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"Under the Hood" with ExFolders and Microsoft Exchange

 
By Theresa Miller

What is ExFolders?

ExFolders is a Microsoft tool that can connect to Exchange 2010 public folders through a GUI and is separate from the Exchange Management Console.  This tool has replaced the old PFDavAdmin public folder administration tool that was used with older versions of Exchange.  Microsoft has added some backward compatibility within ExFolders and has configured it to work with Exchange 2007, but it must be run from an Exchange 2010 server.  This powerful tool can recover deleted public folder items, propagate public folder permissions, manage your public folder replicas, modify public folder size limits, and more.  I like to think of using this utility as a way to get “under the hood” to gain additional insight into the configuration of your public folders.

Getting Started with ExFolders

Now that we know what ExFolders can do, you might ask "how do I get started?"  Before you begin, if you are running Exchange 2010 SP1 or later you will need to download the latest ExFolders from http://gallery.technet.microsoft.com/office/Exchange-2010-SP1-ExFolders-e6bfd405.  This will need to be installed on an Exchange server, preferably the server with your primary public folder database.  Download and extract this to "C:\Program Files\Microsoft\Exchange Server\V14\Bin”.  If an older version of ExFolders exists in this directory it is ok to overwrite.

Connect to your Public Folders using ExFolders

Now that ExFolders has been installed, browse to C:\Program Files\Microsoft\Exchange Server\V14\Bin and double-click on ExFolders to open it. 

  • After opening the application you will see a window similar to below.
  • Choose File, Connect  

 ExFolders

  • Then select an appropriate Global Catalog Server, choose your primary public folder database, then click OK.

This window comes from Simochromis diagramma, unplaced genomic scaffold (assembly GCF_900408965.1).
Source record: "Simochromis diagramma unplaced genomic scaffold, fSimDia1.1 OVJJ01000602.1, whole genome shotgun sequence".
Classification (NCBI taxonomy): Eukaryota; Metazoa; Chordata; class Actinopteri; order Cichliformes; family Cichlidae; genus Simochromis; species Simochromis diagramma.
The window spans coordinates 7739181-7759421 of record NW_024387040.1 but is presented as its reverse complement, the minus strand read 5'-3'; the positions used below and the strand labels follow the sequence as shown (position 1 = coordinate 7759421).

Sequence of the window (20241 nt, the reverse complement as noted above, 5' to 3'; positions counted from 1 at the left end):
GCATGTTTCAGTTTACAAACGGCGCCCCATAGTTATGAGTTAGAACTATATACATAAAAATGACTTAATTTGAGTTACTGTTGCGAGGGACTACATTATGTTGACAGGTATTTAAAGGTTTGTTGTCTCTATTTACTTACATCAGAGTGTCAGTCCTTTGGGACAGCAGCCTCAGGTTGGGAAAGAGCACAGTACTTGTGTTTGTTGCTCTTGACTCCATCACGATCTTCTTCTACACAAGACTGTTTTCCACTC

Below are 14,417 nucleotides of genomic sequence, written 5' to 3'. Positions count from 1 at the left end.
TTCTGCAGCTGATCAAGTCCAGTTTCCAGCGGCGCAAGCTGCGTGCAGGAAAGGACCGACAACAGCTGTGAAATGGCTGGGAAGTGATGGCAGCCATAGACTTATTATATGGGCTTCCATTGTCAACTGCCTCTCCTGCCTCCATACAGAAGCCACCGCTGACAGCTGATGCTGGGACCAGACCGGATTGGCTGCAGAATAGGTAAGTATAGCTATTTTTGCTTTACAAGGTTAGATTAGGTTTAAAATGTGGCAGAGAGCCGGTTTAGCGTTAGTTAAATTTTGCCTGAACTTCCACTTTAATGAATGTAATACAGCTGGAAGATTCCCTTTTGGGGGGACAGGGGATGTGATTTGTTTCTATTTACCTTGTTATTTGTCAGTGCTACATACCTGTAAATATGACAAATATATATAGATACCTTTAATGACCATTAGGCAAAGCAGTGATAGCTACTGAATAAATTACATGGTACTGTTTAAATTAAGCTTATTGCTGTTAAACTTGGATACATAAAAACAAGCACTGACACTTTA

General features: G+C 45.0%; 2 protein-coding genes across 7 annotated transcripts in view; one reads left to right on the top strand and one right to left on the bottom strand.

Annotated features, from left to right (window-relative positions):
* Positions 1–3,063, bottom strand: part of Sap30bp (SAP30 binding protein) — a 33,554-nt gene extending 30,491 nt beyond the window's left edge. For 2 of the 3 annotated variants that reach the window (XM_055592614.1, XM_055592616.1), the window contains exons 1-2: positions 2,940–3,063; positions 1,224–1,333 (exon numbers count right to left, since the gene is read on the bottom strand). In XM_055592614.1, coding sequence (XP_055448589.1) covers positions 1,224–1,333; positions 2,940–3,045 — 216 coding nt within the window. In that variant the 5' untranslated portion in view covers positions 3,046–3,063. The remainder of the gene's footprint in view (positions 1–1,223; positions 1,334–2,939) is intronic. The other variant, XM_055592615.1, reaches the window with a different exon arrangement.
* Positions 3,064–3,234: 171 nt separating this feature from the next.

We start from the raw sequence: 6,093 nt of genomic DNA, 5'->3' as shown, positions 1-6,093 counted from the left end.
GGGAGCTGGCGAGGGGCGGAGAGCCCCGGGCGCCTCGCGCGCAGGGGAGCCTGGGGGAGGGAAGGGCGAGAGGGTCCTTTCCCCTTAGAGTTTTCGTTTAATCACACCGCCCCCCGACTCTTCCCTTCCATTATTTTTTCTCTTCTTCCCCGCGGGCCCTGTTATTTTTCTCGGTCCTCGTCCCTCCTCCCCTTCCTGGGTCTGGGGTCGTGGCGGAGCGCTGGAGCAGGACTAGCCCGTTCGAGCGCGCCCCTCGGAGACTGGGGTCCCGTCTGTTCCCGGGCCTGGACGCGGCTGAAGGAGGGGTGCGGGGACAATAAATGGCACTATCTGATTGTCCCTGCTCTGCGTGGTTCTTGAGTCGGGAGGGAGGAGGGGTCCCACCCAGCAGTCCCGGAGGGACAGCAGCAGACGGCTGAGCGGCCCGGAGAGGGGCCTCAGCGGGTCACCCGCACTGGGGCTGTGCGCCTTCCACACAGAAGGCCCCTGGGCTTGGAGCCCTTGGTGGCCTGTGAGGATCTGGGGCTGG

Public Folder Database

 

  • Once you are in ExFolders, you can click on the Public Folders on the left side of the window to be presented with a list of the public folders in your environment. 

 Testing Folder

This is where all of the exciting information resides.   In the following section we will dive deeper into how to get at some of the invaluable information that is accessible through ExFolders.

This is where all of the exciting information resides.   In the following section we will dive deeper into how to get at some of the invaluable information that is accessible through ExFolders.

Recover Public Folder Deleted Items with ExFolders

There is a known issue with Exchange 2010 Public Folders where your deleted messages may lose track of where they originally came from.  When this happens the Outlook Recover Deleted Items fails.  Microsoft recommends using ExFolders item recovery as your next option for getting the item restored. 

  • In order to use ExFolders for recovery of a deleted item, click on the public folder that has an item that needs to be recovered.  Then click the Items Tab. 

ExFolders Recovery 

  • On the bottom right-hand corner of the window click on the “Deleted contents” radio button.  From there right-click on the message you wish to recover and choose Recover Items.